With Shark Week viewing at a record high, no one can cast doubt on Discovery Channel’s snaring prowess. But when you start to read the social media back story about Megalodon sharks—prehistoric, they’ve been extinct for millions of years—there also remains little uncertainty as to who’s been rapt…uhh, entrapped.
The social media backlash stems from criticism that Shark Week has abandoned its science-ish integrity to pseudo science and chicanery, a la Universal Studios Jaws thrill ride. In her Salon critique, Joanna Rothkopf aptly lampooned Shark Week’s travesty in More Sharknado than science: Why Shark Week has become a bottom feeder, although she wasn’t particularly flummoxed by the producers’ formulaic treatment. Her point: It’s another day as usual in media—it’s all about the ratings, damn the science.
And if the volume of clicks and views are your definition of a successful program, that’s the metric you sell sponsors. With meteoric ratings, it was already evident last season that Discovery Channel had no qualms this season jettisoning its original mission to deliver science-based programming, even harpooning accuracy to festoon the gore factor.
I took a look at the social media intelligence behind the kerfuffle in NetBase Application, depicted in the chart below, which conspicuously resembled social conversation trapped in the toothy jaws of a shark—jagged at best, muddled for sure. Looking further into why viewers are emoting so intensely (passion index: 80%), two opposing sentiment trends are revealed. On the one hand, loathing for Discovery’s deception, shirking disclaimer truth and a real sense of viewer betrayal. On the other, blasé surrender to Discovery’s lurid new sci-fi format.
Those who remember the early mandate of Shark Week to provide educational science-based programming, are rightfully outraged by the abomination being dished out today by Discovery. But as Rothkopf points out, after the 2013 Megalodon uproar—coupled with a historic viewer audience—Discovery had already locked it jaws onto “fantasy” Shark Week sensationalism. And the producers felt obliged to issue mere “half” disclaimers. The longest running cable network program ever, “Shark Week” has become a pop culture phenom of sorts and even evolved as a double-entendre, read: duped, swindled, hoodwinked.
And with the launch of Shark Week seasonal programming last weekend, Discovery Channel unapologetically signaled it was sticking to its ratings-ratcheting fantasy shark formula: hoist the salacious gore, lower the boom on science. This season’s Shark Week run has opportunistically, if not predictably, torpedoed the science, and only two of the 29 programs will feature scientists.
The social media discussion reflected in the NetBase chart below reflects both disdain for Shark Week’s pseudo-science and the glee of gore-gawking TV fantasy bottom-feeders—damn the science. The tone of the conversations: #SharkWeek is a sham. @Discovery ruined a perfectly education week by dramatized bullshit. #sellouts. Viewers are angry to say the least: Shark Week isn't just misguided, it's downright dangerous.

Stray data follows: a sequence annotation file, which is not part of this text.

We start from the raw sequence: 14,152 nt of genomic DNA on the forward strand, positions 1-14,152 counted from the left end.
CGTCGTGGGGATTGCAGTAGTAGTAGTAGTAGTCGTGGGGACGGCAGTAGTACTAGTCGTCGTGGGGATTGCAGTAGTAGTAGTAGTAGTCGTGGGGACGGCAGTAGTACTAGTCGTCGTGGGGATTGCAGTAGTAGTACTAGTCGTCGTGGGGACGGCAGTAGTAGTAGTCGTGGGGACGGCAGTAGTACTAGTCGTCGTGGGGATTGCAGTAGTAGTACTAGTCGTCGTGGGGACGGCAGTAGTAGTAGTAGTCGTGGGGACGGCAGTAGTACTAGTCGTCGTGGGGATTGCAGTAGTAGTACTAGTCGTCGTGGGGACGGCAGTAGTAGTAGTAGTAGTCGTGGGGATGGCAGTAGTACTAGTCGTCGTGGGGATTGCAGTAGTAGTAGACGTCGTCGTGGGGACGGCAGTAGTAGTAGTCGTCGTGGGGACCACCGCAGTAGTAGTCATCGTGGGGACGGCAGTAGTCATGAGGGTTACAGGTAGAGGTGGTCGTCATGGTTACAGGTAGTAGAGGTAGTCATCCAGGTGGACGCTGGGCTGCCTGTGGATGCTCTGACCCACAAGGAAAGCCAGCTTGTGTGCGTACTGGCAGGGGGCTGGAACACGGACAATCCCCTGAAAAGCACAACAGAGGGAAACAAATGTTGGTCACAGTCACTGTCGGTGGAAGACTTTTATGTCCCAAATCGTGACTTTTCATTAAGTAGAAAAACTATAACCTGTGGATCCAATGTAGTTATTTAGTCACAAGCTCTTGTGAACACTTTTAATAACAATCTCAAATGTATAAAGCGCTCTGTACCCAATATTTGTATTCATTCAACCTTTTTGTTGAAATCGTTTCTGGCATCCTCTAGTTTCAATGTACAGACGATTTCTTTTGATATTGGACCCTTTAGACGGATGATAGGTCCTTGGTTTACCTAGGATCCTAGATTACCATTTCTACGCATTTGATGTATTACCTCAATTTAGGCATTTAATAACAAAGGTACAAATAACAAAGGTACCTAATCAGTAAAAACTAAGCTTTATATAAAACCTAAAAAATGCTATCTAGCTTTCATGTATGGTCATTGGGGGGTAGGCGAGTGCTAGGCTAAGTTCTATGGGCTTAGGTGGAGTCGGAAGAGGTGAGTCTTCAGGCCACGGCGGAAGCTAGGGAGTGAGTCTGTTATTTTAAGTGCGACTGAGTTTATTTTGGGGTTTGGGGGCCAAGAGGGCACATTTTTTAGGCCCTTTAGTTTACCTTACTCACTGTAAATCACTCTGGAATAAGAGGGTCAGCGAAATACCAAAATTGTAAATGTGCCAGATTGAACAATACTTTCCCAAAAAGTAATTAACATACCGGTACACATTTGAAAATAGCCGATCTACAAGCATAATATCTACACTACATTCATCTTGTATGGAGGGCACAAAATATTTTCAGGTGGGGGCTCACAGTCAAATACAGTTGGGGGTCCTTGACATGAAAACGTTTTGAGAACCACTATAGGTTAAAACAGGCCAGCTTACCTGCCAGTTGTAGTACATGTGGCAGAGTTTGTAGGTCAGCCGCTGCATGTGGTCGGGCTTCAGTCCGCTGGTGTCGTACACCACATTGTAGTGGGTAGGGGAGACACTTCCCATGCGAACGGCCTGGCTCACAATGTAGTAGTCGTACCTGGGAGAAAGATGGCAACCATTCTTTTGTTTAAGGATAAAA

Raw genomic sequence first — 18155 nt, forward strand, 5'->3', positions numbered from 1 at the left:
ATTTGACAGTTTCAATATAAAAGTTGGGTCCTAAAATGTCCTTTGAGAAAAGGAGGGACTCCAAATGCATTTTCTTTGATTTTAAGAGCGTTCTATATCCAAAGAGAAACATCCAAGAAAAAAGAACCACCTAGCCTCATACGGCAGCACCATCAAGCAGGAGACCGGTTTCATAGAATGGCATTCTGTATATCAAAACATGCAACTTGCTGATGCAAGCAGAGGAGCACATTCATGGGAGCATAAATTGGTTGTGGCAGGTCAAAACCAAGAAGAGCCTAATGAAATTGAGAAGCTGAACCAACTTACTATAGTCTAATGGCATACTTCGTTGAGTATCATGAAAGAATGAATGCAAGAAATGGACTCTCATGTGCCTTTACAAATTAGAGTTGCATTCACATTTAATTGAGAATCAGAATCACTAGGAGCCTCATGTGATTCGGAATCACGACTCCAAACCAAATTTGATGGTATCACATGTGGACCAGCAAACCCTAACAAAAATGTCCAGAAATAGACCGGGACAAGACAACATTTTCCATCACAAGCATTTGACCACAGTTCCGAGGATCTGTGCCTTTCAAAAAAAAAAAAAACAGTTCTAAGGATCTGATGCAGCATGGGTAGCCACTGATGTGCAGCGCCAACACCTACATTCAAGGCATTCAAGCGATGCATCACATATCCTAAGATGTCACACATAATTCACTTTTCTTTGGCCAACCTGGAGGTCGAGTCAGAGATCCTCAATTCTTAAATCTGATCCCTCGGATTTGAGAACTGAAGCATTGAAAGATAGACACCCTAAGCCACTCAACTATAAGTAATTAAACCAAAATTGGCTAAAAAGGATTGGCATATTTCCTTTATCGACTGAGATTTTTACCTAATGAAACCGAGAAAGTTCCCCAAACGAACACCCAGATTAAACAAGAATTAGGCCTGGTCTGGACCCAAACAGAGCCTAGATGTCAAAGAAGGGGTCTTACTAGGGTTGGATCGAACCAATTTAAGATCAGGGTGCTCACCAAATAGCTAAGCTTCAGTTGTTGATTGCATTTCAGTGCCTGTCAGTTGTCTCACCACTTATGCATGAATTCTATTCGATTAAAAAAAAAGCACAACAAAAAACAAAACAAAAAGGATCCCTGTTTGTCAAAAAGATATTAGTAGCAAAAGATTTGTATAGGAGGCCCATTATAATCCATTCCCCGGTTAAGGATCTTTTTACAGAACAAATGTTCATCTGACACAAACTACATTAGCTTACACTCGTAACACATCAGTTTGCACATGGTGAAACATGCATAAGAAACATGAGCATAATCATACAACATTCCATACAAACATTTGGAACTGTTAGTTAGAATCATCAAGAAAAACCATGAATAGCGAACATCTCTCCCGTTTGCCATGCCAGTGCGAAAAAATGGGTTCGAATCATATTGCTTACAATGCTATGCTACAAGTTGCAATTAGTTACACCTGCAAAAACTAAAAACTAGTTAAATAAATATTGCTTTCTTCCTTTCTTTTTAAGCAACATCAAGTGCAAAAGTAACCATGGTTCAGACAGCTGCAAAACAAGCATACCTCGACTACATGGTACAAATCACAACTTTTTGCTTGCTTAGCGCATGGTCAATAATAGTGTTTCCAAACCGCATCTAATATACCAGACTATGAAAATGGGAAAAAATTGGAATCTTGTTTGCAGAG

In her MediaPost blog, Barbara Lippert rightfully lambastes Discovery Channel for its garish programming, echoing much of the debate now churning in social media: A lot of the controversy bubbling up maintains that the Discovery programming is too focused on inaccurate, tabloid-style sensationalism, when it could be promoting conservation and education.
Lippert also foresees a trend in new shark hashtag coinage, such as #fakesharkweek, as we also discovered in our NetBase Application Twitter analysis below. I also anticipate #extrasharky and #megalodonlives being introduced into our pop culture lexicon, maybe even Webster. A new mythology, too, has been spawned with #fakesharkweekfacts:
Contrary to popular belief, #sharknados don't exist as sharks prefer the embracing warmth of forest fires.
Thresher sharks are mis-named. It's actually Thrasher Shark. They're huge thrash metal fans.
No one wants to be friends with the megamouth shark because it's just the biggest gossip.
All of this has created a conundrum for me. When your impressionable 9-year-old BFF texting niece tells you she’s studying sharks, with special interest in the Megalodon—the existence of which she’s bought hook, line and sinker—how do you break it to her that the monster shark is actually extinct? A media fake? A lie, god forbid! Isn’t it like telling her that Santa Claus doesn’t exist?! Well, that’s what it felt like.
When I told her about Discovery Channel’s “exaggeration,” she insisted: People do not know for sure. I have done a lot [of reading] about megalodon and I found some one said it is real but they need more information. When I argued the science, she retorted: There are many species still being discovered in the deep ocean. The Megalodon is a probability. People have not gone that deep in the water….I think he is on the earth…Some day if he is real some one may find him. And to my argument that people do make up fiction, especially on TV, she replied: I am wanting to look him up now I am going to do reaserch on him when I am at the beach. But he is deep down in the ocean…he still may be on earth and the water he may be on it.
She promised to report back on her research.